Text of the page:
UK Liberty

Guardian launches Liberty Central

Posted in everything by ukliberty on January 22, 2009

Check it out, this is great work by the Guardian.

Georgina Henry explains:

 .. there is a growing number of journalists, bloggers, lawyers, MPs and civil liberties and human rights groups who tirelessly track this process, trying to unravel its complexities and stay on top of the relentless march of legislation. Their belief that we are at a particularly dangerous moment in the erosion of our fundamental rights is the driving force behind the Convention of Modern Liberty, called for the end of February (see below for details).

It’s also the reason why today we’re launching a new Comment is free site, liberty central, both to reflect and focus the debate, and as a resource to keep you abreast of legal and political developments. …

Lunch?

Posted in accountability, freedom of information by ukliberty on January 22, 2009

Private Eye:

THOUGH Private Eye exposed enough of former National Audit Office boss Sir John Bourn’s junketing for him to resign a year ago, the NAO consistently refused to divulge the names of the 160 “UK contacts” he himself took out to lunch and dinner at taxpayers’ expense in just three years.

Until now, that is. The Information Commissioner has decided that their disclosure is in the public interest – and Private Eye is happy to pass the names on to the public who may indeed find them very interesting. …

Full list on the website.

What do civil liberties mean to the ordinary law-abiding citizen?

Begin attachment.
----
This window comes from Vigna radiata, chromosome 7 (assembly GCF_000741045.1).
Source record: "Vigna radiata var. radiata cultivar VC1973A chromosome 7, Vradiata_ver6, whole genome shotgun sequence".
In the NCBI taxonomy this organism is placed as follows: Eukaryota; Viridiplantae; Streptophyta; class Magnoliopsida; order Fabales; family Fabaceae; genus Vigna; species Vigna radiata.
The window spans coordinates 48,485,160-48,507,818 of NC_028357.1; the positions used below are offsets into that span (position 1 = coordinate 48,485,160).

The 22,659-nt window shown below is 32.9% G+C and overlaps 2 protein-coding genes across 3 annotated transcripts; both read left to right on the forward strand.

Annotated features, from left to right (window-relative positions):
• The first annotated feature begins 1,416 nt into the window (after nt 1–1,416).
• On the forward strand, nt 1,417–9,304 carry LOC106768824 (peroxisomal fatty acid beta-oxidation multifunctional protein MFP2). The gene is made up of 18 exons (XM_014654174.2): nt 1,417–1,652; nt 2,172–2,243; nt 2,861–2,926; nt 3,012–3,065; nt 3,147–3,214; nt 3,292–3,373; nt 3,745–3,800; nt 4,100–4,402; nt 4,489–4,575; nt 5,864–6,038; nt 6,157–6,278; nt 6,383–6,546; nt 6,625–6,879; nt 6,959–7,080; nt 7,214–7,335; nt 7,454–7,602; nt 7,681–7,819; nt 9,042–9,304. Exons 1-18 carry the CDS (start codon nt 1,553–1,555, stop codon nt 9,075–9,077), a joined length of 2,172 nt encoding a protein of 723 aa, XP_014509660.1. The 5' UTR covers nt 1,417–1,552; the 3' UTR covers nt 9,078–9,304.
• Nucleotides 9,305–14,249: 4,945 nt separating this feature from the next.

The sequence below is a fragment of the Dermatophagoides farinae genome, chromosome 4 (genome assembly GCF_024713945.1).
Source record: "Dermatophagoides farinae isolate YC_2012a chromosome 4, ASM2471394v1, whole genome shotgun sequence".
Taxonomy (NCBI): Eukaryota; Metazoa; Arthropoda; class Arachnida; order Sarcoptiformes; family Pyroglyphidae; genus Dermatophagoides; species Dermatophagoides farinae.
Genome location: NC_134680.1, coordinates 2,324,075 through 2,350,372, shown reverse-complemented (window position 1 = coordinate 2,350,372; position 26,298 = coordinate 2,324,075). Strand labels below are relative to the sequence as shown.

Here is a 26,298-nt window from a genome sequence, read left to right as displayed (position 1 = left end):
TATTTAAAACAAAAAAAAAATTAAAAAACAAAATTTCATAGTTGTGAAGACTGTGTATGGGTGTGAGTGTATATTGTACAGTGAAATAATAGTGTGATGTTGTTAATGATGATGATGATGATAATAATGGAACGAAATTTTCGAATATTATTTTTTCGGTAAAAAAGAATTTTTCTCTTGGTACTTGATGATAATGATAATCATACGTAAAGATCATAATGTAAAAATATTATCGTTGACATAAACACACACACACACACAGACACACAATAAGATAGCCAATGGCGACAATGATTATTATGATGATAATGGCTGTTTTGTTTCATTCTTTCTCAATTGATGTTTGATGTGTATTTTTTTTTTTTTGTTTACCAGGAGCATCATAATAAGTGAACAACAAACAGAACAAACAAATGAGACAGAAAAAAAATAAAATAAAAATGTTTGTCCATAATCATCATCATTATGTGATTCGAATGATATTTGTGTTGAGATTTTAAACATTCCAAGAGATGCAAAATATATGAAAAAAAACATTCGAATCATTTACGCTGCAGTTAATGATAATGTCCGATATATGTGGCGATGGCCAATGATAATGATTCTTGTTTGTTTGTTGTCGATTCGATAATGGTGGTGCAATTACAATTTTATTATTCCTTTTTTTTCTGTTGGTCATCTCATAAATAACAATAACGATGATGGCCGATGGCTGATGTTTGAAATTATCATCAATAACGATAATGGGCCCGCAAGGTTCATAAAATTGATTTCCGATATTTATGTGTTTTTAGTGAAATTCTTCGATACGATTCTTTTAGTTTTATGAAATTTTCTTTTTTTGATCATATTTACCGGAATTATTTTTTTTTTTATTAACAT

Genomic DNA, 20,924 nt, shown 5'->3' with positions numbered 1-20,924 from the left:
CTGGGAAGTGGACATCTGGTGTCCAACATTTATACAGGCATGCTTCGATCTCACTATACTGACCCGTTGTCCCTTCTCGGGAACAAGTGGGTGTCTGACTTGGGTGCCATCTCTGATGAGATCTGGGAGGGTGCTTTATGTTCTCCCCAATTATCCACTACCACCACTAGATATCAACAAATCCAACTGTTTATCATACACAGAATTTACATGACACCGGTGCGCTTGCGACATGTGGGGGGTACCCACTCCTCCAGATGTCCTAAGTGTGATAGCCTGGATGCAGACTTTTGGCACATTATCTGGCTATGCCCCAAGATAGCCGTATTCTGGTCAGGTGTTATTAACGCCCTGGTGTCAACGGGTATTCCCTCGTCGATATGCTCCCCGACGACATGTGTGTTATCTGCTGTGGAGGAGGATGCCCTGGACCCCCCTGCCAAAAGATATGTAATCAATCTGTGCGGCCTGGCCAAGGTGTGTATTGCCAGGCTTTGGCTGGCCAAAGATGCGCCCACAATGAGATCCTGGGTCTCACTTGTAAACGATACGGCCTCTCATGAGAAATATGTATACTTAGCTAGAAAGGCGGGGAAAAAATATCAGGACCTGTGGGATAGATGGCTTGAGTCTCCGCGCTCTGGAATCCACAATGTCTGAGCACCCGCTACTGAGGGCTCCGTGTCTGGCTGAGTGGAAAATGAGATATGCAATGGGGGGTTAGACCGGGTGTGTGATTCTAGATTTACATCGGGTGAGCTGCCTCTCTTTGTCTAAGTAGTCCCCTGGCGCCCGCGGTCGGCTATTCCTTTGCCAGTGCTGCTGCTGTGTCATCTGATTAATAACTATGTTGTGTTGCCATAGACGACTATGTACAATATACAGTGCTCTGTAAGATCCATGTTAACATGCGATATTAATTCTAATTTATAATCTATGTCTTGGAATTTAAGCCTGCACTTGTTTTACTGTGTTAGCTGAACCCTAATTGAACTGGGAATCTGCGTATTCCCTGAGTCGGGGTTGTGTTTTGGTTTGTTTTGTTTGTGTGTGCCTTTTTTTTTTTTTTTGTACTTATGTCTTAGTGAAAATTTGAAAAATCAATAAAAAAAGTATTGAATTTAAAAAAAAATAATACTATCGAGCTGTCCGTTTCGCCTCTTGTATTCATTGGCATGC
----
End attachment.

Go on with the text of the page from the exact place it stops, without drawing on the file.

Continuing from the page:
Posted in everything, relates to ordinary people by ukliberty on January 22, 2009

It occured to me that it’s all very well when people (e.g. me) bang on about how important civil liberties are and moaning about how this Labour Government has waged war on them for the past eleven years, and that this law infringes that liberty and so on, but perhaps one reason why there isn’t more outrage is because ‘the public’ doesn’t tend to appreciate or consider how liberties relate to them, as opposed to people suspected or convicted of being criminals, terrorists, or  illegal immigrants.

So from now I will make an effort to relate civil liberties to the ordinary, honest, and law-abiding UK citizen, with examples from real life, not hypotheticals, in order to show why it’s important for us all to stand up for our liberties.

This may of course require the reader to make some attempt to imagine himself in similar circumstances to those described, which might be more difficult in some situations relative to others.